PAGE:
Take the 2-minute tour ×
Travel Stack Exchange is a question and answer site for road warriors and seasoned travelers. It's 100% free, no registration required.

I'm looking into the cost and complexity, for a colleague, for them to come over to the UK from India during August. Normally, I'd lean towards suggesting they get a UK visa and fly into Heathrow or 2nd choice Gatwick. However, because the Olympics are happening at the same time as the proposed trip, flying into London risks being a lot more expensive than usual.

Because of where they need to get to, flying in Amsterdam may well work out a lot cheaper, and then they could take the train + ferry + train to get themselves over. (They're heading for NE of London anyway, so arriving at Harwich is actually not really a lot out of the way). The cost of train + overnight ferry with cabin + train actually works out at a very reasonable price, especially compared with the costs of getting from Heathrow or Gatwick to the destination by train....

However, if they were to take this route, they'd need to leave the airport in Schiphol, in order to get the train to Rotterdam for the train to the ferry terminal. Since they're an Indian national, that could well prove a lot more tricky visa wise than for an EU passport holder.

Does anyone know what the visa situation would be for an Indian passport holder, in possession of a UK visa, and in possession of train+ferry tickets? Are there any waivers in place for transiting passengers who hold a UK visa? Would a normal Schengen transit visa work? Or would they need a full Schengen visa in order to be able to get to the ferry to come over to the UK? (Let's assume they'd basically go straight from the airport to the ferry, without stopping off, and the same on the return, so they'd be in the Netherlands for under 12 hours each way)

share|improve this question
    
When is colleague planning to fly over to the UK? What dates for entry/return? –  Ankur Banerjee Jul 11 '12 at 13:25
    
If it goes ahead, let's say a week in the UK, with perhaps 6-12 hours in the Netherlands each way when getting between the ferry and the airport –  Gagravarr Jul 11 '12 at 15:05
    
Well, I was thinking more in terms of figuring out whether flying via Amsterdam gives any financial advantage at all. Since he'd require plane tickets + train/ferry + Schengen visa fee + UK visa fee. –  Ankur Banerjee Jul 11 '12 at 19:33
    
It's bang in the middle of the olympics, so it may do... –  Gagravarr Jul 11 '12 at 23:12
    
May do. That's why I was asking about an estimate of the dates. –  Ankur Banerjee Jul 12 '12 at 8:53
add comment

2 Answers

up vote 3 down vote accepted

There is a uniform airport transit visa policy in the Schengen zone. Only a few nationalities require a visa (“type A”) for airport transit, and India is not in the list for the Netherlands (however Indian nationals do need an airport transit visa for a few countries, including France and Germany). This visa (or visa waiver) is only valid if you don't leave the international zone in an airport; it does not even allow reaching the baggage claim.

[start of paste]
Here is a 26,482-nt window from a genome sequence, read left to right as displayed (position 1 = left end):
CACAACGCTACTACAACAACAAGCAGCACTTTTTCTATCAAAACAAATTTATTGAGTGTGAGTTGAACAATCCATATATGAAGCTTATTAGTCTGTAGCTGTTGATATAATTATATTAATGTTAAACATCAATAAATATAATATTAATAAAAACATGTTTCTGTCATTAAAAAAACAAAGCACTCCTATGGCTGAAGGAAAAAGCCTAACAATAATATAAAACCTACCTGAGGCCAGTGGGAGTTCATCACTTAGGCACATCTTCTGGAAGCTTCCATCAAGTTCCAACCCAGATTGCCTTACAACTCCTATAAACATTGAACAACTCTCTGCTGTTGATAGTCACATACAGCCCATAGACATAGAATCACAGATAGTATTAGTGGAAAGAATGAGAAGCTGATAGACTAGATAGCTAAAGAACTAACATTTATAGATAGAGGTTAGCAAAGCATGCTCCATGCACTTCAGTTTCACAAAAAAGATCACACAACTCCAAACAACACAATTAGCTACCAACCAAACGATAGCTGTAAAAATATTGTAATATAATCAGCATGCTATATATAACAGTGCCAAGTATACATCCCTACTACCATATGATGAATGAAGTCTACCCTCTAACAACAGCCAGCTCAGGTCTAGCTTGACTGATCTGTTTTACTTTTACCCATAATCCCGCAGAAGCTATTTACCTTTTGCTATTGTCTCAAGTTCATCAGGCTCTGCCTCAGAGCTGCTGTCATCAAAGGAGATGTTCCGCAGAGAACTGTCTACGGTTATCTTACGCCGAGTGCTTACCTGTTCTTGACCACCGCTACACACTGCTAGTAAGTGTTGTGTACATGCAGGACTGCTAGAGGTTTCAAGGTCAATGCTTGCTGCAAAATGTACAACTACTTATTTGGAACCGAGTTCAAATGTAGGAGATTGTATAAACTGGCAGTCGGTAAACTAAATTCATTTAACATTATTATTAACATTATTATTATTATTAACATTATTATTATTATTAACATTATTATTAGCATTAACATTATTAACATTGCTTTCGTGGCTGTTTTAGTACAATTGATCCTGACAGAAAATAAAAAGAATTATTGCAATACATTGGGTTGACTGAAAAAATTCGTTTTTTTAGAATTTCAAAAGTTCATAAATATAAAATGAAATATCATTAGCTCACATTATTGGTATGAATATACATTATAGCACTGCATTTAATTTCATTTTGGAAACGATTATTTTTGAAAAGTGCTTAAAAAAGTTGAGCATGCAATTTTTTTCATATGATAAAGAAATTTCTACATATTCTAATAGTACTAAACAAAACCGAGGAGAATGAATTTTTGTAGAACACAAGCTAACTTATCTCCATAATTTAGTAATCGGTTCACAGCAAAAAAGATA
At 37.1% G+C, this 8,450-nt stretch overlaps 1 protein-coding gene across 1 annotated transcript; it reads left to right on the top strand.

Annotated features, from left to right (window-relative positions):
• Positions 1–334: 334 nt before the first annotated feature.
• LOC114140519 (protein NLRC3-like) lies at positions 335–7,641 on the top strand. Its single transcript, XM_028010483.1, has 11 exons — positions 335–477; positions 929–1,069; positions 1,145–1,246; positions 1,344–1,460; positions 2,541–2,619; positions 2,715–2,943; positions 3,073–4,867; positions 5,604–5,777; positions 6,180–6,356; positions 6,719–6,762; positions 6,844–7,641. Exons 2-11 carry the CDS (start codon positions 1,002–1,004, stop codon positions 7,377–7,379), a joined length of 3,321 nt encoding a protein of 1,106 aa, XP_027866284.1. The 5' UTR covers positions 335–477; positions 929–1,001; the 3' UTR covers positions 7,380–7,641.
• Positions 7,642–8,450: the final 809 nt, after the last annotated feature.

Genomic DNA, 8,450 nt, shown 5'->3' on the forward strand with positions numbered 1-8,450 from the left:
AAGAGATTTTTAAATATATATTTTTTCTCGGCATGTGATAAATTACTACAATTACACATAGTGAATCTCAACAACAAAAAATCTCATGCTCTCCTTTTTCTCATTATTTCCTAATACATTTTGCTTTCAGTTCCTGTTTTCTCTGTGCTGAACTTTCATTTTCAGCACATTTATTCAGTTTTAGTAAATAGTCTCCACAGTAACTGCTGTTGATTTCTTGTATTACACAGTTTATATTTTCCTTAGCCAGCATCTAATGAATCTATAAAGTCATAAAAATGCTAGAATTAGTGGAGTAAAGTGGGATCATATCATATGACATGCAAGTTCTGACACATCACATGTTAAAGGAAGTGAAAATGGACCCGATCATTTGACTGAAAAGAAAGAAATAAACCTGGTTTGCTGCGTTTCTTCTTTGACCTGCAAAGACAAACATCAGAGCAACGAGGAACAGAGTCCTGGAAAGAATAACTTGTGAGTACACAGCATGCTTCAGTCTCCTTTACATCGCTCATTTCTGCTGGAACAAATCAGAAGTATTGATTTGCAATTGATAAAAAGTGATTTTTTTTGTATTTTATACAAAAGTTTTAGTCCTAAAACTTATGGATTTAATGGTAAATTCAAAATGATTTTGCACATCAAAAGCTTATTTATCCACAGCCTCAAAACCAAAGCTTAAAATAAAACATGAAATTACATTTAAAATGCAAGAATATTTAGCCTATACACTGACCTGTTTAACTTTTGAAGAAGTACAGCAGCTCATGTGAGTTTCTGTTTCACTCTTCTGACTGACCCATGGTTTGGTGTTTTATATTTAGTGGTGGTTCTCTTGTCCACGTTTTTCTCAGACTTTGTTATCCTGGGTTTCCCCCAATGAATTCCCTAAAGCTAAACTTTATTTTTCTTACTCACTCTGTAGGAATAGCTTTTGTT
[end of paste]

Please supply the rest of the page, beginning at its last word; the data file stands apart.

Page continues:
There used to be a specific kind of Schengen transit visa (“type B”) which allowed up to 5 days, and you can still find traces of it on the web, but this visa was abolished in 2010. Now there is only the generic short stay (“type C”) visa, allowing up to 90 days in the Schengen area.

Obtaining this visa shouldn't be a problem with the proper forms and fees. Note that your colleague will need a multiple-entry visa. They may need to show the invitation in England, and perhaps the ferry ticket.

You can find generic information about Schengen visa on the Dutch Ministry of Foreign Affairs website. The VFS Global website has more information specific to India, including fees, but beware that the website does not seem quite up-to-date as it still separates transit visas from tourist visas.

share|improve this answer
add comment

If they hold a Long-Stay Visa for the UK which is part of the EU, they are allowed to enter into the Schengen Area for max. 90 days in a 180 day period.

Although The UK (& Ireland) may not be a part of the Schengen Area they are still EU Member states and their respective long-stay/residence visa's are recognized within the Schengen Area.

check out our site for more infomration on the schengen visa

share|improve this answer
    
This is incorrect. A UK visa does NOT allow you to enter the Schengen, that needs to be applied for separately. –  Ankur Banerjee Jul 11 '12 at 13:17
    
Correct. Colleagues of mine in London had UK Work Visas but certainly due to their passports were required to get Schengen visas as well (South African, Indian etc) –  Mark Mayo Jul 12 '12 at 0:11
add comment

Your Answer

 
discard

By posting your answer, you agree to the privacy policy and terms of service.

Not the answer you're looking for? Browse other questions tagged or ask your own question.